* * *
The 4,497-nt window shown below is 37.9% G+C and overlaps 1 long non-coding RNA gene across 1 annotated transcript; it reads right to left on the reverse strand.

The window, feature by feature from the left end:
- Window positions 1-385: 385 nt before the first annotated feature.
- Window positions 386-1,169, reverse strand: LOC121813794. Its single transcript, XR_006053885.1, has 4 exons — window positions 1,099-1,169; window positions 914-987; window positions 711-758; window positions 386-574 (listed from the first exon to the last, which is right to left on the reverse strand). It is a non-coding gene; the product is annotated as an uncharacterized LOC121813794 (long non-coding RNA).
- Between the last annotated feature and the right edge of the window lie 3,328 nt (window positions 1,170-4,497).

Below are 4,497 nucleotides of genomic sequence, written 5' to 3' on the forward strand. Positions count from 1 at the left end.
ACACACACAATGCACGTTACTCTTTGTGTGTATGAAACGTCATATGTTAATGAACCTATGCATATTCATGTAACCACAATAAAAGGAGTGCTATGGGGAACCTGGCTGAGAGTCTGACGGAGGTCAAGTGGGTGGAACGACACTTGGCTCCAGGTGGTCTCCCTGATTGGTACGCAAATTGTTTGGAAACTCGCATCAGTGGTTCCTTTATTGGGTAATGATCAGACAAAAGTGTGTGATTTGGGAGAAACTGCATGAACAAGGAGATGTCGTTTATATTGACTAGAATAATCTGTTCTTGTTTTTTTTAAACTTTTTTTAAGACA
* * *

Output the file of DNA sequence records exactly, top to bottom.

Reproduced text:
The 4,497-nt window shown below is 37.9% G+C and overlaps 1 long non-coding RNA gene across 1 annotated transcript; it reads right to left on the reverse strand.

The window, feature by feature from the left end:
- Window positions 1-385: 385 nt before the first annotated feature.
- Window positions 386-1,169, reverse strand: LOC121813794. Its single transcript, XR_006053885.1, has 4 exons — window positions 1,099-1,169; window positions 914-987; window positions 711-758; window positions 386-574 (listed from the first exon to the last, which is right to left on the reverse strand). It is a non-coding gene; the product is annotated as an uncharacterized LOC121813794 (long non-coding RNA).
- Between the last annotated feature and the right edge of the window lie 3,328 nt (window positions 1,170-4,497).

Below are 4,497 nucleotides of genomic sequence, written 5' to 3' on the forward strand. Positions count from 1 at the left end.
ACACACACAATGCACGTTACTCTTTGTGTGTATGAAACGTCATATGTTAATGAACCTATGCATATTCATGTAACCACAATAAAAGGAGTGCTATGGGGAACCTGGCTGAGAGTCTGACGGAGGTCAAGTGGGTGGAACGACACTTGGCTCCAGGTGGTCTCCCTGATTGGTACGCAAATTGTTTGGAAACTCGCATCAGTGGTTCCTTTATTGGGTAATGATCAGACAAAAGTGTGTGATTTGGGAGAAACTGCATGAACAAGGAGATGTCGTTTATATTGACTAGAATAATCTGTTCTTGTTTTTTTTAAACTTTTTTTAAGACA